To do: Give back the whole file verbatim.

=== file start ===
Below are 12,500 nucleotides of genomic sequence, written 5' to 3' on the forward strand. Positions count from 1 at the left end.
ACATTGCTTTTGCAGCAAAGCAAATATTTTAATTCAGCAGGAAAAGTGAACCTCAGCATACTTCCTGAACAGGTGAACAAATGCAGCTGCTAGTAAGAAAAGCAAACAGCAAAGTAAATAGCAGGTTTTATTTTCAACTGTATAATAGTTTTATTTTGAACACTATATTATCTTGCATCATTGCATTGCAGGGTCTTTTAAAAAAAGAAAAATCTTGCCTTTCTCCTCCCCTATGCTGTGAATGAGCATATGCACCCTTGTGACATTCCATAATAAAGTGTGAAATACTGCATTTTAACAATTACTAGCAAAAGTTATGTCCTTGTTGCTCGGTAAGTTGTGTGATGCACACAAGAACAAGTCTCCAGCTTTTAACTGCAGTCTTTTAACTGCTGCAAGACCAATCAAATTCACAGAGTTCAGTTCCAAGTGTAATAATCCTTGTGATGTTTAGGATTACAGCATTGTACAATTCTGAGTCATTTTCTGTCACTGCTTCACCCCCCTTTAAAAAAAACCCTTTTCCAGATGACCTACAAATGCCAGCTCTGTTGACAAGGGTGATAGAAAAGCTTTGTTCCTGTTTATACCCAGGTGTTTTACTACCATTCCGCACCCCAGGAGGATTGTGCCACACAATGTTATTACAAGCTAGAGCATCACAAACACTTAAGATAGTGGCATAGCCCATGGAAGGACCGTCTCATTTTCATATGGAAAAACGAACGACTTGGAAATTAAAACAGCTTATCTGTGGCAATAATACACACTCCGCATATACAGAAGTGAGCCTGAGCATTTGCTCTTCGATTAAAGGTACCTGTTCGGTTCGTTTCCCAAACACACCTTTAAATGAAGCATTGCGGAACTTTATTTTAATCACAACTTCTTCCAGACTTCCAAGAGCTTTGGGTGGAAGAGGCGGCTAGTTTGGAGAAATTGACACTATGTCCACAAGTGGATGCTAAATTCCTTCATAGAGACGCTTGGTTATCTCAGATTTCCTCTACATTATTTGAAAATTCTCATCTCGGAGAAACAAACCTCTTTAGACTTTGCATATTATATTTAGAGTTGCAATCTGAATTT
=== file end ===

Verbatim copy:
Below are 12,500 nucleotides of genomic sequence, written 5' to 3' on the forward strand. Positions count from 1 at the left end.
ACATTGCTTTTGCAGCAAAGCAAATATTTTAATTCAGCAGGAAAAGTGAACCTCAGCATACTTCCTGAACAGGTGAACAAATGCAGCTGCTAGTAAGAAAAGCAAACAGCAAAGTAAATAGCAGGTTTTATTTTCAACTGTATAATAGTTTTATTTTGAACACTATATTATCTTGCATCATTGCATTGCAGGGTCTTTTAAAAAAAGAAAAATCTTGCCTTTCTCCTCCCCTATGCTGTGAATGAGCATATGCACCCTTGTGACATTCCATAATAAAGTGTGAAATACTGCATTTTAACAATTACTAGCAAAAGTTATGTCCTTGTTGCTCGGTAAGTTGTGTGATGCACACAAGAACAAGTCTCCAGCTTTTAACTGCAGTCTTTTAACTGCTGCAAGACCAATCAAATTCACAGAGTTCAGTTCCAAGTGTAATAATCCTTGTGATGTTTAGGATTACAGCATTGTACAATTCTGAGTCATTTTCTGTCACTGCTTCACCCCCCTTTAAAAAAAACCCTTTTCCAGATGACCTACAAATGCCAGCTCTGTTGACAAGGGTGATAGAAAAGCTTTGTTCCTGTTTATACCCAGGTGTTTTACTACCATTCCGCACCCCAGGAGGATTGTGCCACACAATGTTATTACAAGCTAGAGCATCACAAACACTTAAGATAGTGGCATAGCCCATGGAAGGACCGTCTCATTTTCATATGGAAAAACGAACGACTTGGAAATTAAAACAGCTTATCTGTGGCAATAATACACACTCCGCATATACAGAAGTGAGCCTGAGCATTTGCTCTTCGATTAAAGGTACCTGTTCGGTTCGTTTCCCAAACACACCTTTAAATGAAGCATTGCGGAACTTTATTTTAATCACAACTTCTTCCAGACTTCCAAGAGCTTTGGGTGGAAGAGGCGGCTAGTTTGGAGAAATTGACACTATGTCCACAAGTGGATGCTAAATTCCTTCATAGAGACGCTTGGTTATCTCAGATTTCCTCTACATTATTTGAAAATTCTCATCTCGGAGAAACAAACCTCTTTAGACTTTGCATATTATATTTAGAGTTGCAATCTGAATTT